In reviewing the Motion for Appointment (which, again, was filed and considered hand-in-hand with an IFP Motion), the Court did not appreciate that the Firm intended to bill the federal government on an hourly basis for all legal services performed from that day forward until Ray's execution by the State of Alabama. In the undersigned's experience, no pro bono death penalty habeas counsel appearing in this District Court (before this Court or any other District Judge) has ever requested such a payment arrangement; rather, the uniform practice has been for civil law firms representing the § 2254 petitioner pro bono to continue to do so throughout the federal habeas proceedings and beyond. Moreover, the information before the Court was that the Firm had been representing Ray without compensation for more than nine years. Indeed, the Firm had represented Ray pro bono throughout the drafting and filing of the § 2254 Petition and for the first seven months of these federal habeas proceedings. There was no inkling in the Motion that the Firm was unwilling or unable to continue doing so on a going-forward basis. The face of the Motion itself suggested that the appointment would not alter the status quo or the Firm's activities or arrangements in representing Ray. For aught that appeared in the Motion for Appointment, this request was simply a perfunctory, unopposed formality. The Court treated it as such, and granted the Motion via Order (doc. 28) entered on May 8, 2012. Nothing in the May 8 Order reflected any understanding or recognition by the Court that the Firm was going to bill the federal government by the hour for legal services performed on Ray's behalf from that date until his execution nearly seven years later.[3]

         Ray's § 2254 Petition was not successful. On September 27, 2013, the undersigned entered an Order (doc. 37) and Judgment (doc. 38) denying the Petition, as amended, in its entirety. On November 12, 2013, this Court denied Ray's motion to alter or amend judgment pursuant to Rule 59(e), Fed.R.Civ.P. On February 29, 2016, the Eleventh Circuit Court of Appeals issued a Mandate (doc. 49) affirming the denial of Ray's habeas petition. The United States Supreme Court denied Ray's petition for writ of certiorari on October 31, 2016 and denied rehearing on January 23, 2017, at which point these § 2254 proceedings were fully and finally concluded. For the next two years, the Firm continued to represent Ray, engaging in numerous (ultimately unavailing) legal maneuvers to halt the execution and to allow Ray's Muslim spiritual advisor to be present in the death chamber with him. The State of Alabama executed Domineque Ray on February 7, 2019.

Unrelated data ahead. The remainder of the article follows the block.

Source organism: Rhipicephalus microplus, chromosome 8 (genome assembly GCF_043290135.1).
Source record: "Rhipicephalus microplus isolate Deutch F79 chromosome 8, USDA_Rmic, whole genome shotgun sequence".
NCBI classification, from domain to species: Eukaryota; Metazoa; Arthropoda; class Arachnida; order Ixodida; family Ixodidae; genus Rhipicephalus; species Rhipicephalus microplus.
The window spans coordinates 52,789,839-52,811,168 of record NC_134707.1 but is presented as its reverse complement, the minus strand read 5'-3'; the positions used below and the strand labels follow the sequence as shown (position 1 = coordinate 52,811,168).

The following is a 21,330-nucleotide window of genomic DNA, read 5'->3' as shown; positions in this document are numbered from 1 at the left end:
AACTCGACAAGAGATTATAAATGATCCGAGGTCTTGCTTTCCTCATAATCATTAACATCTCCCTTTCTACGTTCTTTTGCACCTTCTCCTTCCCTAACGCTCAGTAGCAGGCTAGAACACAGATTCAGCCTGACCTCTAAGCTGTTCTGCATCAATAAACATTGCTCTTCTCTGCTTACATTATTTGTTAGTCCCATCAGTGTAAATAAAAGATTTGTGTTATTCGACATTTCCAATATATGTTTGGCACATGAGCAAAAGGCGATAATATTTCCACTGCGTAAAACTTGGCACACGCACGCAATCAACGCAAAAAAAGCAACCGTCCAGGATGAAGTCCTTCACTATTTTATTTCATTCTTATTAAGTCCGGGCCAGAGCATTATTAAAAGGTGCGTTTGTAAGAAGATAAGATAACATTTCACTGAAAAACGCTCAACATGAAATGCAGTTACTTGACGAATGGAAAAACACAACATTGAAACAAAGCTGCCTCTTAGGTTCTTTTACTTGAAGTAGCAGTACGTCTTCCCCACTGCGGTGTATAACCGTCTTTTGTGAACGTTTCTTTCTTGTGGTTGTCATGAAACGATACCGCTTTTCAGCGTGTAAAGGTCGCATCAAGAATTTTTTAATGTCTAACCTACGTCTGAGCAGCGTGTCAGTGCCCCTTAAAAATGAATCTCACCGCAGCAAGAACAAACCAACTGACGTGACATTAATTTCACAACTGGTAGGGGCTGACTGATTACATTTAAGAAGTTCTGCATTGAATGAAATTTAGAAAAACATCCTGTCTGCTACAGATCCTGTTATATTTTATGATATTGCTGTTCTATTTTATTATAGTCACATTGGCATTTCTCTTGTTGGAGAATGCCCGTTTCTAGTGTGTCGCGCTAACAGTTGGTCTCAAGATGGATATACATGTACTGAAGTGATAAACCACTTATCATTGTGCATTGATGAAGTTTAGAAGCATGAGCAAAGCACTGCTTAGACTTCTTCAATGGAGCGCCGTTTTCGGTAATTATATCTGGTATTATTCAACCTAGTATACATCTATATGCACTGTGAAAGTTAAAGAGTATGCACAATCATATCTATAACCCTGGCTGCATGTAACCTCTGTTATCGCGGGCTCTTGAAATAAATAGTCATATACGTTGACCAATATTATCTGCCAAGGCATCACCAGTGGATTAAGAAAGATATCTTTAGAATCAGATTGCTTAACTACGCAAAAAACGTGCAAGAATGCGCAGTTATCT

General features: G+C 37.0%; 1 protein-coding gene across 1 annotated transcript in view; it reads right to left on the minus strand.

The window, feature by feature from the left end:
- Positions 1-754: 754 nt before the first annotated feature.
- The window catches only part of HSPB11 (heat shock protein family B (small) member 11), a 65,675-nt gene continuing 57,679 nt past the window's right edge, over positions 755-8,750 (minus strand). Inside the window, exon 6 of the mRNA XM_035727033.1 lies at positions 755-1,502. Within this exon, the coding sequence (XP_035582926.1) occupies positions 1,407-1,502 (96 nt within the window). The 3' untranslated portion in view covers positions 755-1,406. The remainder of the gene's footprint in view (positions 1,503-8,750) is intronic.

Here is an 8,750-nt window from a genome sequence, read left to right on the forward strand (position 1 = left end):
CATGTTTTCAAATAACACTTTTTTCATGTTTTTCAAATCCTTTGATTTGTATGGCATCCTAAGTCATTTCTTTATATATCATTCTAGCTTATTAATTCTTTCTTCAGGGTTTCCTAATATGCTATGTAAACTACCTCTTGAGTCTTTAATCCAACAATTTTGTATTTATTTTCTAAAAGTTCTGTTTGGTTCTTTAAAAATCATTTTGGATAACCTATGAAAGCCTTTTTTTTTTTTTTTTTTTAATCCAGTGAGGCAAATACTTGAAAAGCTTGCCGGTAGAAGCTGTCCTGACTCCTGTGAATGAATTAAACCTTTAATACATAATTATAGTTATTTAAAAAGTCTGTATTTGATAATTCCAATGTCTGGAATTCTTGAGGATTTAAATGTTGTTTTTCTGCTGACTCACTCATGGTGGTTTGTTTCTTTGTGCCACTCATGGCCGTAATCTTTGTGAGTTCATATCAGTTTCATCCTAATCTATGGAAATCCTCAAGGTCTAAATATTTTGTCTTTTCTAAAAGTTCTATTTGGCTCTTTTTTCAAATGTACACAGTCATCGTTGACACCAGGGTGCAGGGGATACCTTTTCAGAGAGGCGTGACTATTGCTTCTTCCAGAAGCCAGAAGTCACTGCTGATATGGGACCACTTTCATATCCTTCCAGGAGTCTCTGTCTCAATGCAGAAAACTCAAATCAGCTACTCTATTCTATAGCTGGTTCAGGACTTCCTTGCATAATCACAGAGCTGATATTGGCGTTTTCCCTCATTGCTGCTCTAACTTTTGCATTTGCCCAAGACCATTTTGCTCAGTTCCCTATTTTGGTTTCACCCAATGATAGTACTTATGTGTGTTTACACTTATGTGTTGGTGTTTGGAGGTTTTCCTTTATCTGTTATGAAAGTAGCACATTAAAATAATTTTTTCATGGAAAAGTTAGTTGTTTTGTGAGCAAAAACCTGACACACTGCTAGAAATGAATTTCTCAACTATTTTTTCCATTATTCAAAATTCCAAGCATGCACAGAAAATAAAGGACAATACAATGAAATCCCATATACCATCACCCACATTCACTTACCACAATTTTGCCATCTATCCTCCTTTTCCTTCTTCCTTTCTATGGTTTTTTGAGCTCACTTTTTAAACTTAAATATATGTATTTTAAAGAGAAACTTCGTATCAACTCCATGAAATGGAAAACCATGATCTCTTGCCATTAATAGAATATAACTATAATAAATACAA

Following the denial of Ray's Rule 59(e) motion in November 2013, this Court had no contact or interaction with the Firm in connection with the Ray representation. At no time did the Firm notify the Court that it was continuing to represent Ray, that it expected to be paid by the federal government at an hourly rate for that representation, or that it anticipated accruing hundreds of thousands of dollars in additional legal fees on Ray's behalf after the conclusion of his § 2254 proceedings. Approximately two weeks ago, the Firm submitted vouchers to the Clerk of Court, seeking payment in the amount of $456, 708.03 for three attorneys' time (plus expenses) on the Ray matter.[4] The sole basis for that payment request is the May 8, 2012 Order granting the Unopposed Motion for Appointment of Counsel.

         Had that Motion included any statement that counsel's purpose in filing it was to secure hourly compensation from the federal government for the duration of the Firm's representation of Ray, the Court would have denied it. Here is why: By statute, a § 2254 petitioner seeking to vacate or set aside a death sentence is entitled to appointment of compensated counsel only if he “is or becomes financially unable to obtain adequate representation.” 18 U.S.C. § 3599(a)(2).